Too much water can reduce the oxygen content of the soil, which starves the root system and leads to death. You will know if you have over-watered your plants because their leaves will be swollen, droopy, and yes – maybe even yellow.
Under-watering is less common, since most cultivators are hyper-aware that their crop will die without proper hydration. However, under-watering does happen, and under-watered plants may appear weak, thin, brittle, and yellow.
The solution here is simple: stop watering plants that are over-watered, and water under-watered crops more! Get to know your plants well, and get to know the environment they thrive in. Get a feel for the weight of the growing medium when it’s dry, as well as when it’s saturated. You can even invest in a humidity meter to view the water content of your soil more accurately.
pH stands for potential hydrogen, and measures the acidity of a specific medium. pH works on a scale of 1-14, with 7 being neutral. For cannabis plants, the pH of your soil should be between 6 and 7 (hydroponic growers should opt for 5.5-6.2).
If the pH isn’t right, your plants won’t be able to obtain the correct nutrients, and leaves may begin to yellow. (We cover nutrient deficiencies in more detail later, but generally, you should note that pH imbalance can cause a variety of symptoms). Yellow leaves, burning at the edges, and marks like spots and stripes are all indications of a pH imbalance.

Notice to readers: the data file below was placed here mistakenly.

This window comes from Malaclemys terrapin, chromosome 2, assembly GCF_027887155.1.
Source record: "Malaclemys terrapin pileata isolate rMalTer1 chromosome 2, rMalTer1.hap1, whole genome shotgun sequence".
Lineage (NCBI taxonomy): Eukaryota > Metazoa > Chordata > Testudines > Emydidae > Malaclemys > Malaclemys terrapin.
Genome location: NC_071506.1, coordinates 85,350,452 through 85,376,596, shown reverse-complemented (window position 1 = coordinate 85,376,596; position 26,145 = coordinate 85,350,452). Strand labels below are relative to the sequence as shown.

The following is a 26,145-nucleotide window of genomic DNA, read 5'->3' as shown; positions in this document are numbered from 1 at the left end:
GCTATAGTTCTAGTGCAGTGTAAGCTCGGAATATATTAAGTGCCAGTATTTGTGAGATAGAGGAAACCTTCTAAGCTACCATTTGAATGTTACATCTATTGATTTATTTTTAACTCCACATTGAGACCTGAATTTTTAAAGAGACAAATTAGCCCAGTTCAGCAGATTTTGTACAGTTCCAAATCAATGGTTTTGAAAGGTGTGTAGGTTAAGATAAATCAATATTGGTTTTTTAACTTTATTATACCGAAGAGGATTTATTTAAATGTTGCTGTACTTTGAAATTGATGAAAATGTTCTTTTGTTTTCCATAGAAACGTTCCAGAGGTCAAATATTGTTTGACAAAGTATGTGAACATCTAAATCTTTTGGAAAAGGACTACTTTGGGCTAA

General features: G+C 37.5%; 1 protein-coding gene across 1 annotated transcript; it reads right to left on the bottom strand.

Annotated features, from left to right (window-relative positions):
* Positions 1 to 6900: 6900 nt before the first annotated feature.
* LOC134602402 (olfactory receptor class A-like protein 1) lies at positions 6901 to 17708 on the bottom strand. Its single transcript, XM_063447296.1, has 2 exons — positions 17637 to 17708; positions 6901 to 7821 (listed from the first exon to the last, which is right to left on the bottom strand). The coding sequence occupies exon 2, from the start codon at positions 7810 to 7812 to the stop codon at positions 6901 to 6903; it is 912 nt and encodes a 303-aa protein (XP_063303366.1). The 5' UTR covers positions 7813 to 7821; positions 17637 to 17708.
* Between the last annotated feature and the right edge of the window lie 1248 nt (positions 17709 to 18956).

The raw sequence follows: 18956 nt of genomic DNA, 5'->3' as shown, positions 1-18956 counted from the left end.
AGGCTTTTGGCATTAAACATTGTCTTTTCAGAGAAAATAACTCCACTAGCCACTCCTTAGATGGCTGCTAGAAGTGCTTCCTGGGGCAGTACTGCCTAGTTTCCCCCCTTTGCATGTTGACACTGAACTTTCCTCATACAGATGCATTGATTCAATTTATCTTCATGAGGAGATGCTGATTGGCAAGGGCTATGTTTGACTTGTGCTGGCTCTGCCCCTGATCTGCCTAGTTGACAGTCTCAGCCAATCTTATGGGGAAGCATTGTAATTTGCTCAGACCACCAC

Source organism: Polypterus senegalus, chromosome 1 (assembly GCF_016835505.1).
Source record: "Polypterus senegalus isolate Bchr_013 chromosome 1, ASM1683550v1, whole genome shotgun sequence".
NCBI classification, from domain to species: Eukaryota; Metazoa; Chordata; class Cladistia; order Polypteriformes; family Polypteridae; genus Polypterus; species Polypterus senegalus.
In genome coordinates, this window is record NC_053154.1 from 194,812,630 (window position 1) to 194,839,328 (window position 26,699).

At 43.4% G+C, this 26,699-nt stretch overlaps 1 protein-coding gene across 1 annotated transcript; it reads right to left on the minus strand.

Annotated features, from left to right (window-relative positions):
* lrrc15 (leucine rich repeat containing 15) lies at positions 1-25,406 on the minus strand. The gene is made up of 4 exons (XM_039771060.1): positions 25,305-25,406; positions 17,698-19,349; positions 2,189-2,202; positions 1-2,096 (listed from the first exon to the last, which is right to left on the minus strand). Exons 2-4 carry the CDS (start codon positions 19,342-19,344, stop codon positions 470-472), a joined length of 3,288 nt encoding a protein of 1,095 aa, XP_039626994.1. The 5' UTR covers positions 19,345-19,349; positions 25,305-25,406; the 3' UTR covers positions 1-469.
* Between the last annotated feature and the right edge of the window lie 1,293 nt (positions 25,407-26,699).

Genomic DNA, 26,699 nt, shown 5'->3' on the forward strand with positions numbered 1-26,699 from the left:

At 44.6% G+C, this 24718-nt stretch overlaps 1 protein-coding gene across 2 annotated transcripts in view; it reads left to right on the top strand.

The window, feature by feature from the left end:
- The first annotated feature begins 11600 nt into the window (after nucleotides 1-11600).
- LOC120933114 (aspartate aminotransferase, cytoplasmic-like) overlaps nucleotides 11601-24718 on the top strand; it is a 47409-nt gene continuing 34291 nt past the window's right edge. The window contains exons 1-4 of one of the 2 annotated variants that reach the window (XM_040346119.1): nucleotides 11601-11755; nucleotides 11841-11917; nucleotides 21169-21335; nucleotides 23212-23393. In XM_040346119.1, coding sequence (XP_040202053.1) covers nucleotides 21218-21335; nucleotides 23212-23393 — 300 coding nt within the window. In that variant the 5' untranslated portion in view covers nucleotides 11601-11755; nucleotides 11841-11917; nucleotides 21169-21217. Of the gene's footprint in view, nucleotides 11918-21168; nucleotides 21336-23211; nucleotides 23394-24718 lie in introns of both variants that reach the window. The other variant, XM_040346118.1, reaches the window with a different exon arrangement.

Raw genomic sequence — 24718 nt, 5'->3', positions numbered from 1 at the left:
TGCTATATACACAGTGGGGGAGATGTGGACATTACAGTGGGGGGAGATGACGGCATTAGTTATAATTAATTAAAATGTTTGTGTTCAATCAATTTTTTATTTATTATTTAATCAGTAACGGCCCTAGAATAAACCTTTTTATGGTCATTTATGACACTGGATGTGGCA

You can buy a pH tester online to check the quality of your growing medium. Home kits, however, don’t always test for calcium carbonate, which can make your soil heavy in alkaline materials. You can check for its presence by adding a soil sample to a cup of vinegar; if it fizzes, there’s calcium carbonate. Alternatively, send a sample off to a lab.
Once you know the problem, you can either re-pot in a new growing medium, or adjust the soil pH. Certain substances are known to change pH. For example, wood ash and lime can increase it. However, it’s probably a lot easier to purchase pH UP and pH DOWN substances from a gardening store.
Heat stress can cause yellow, burnt leaves if plants are kept too close to a light source. Some leaves may also begin to curl.
For lack of a better explanation, this is because marijuana plants (as is the case with most plants) are susceptible to temperature extremes. And again, this often comes down to a lighting issue. Bulbs give off heat while they provide light; put your plants too close to a bulb(s), and you run the risk of frying them.
A quick way to tell whether heat stress is an issue is to use the hand test. Place your hand by your plants and hold it there for thirty seconds. If it’s too hot for your hand, then it’s too hot for your cannabis!
Make sure the light source is the right distance away from your crop. You will need to monitor it and change it regularly as the plants grow. You should also invest in a thermometer. If it’s too hot, then add air conditioning or fans.
Plants that have experienced heat stress may need to be moved away from the light. Keep them at a further distance until they begin to recover.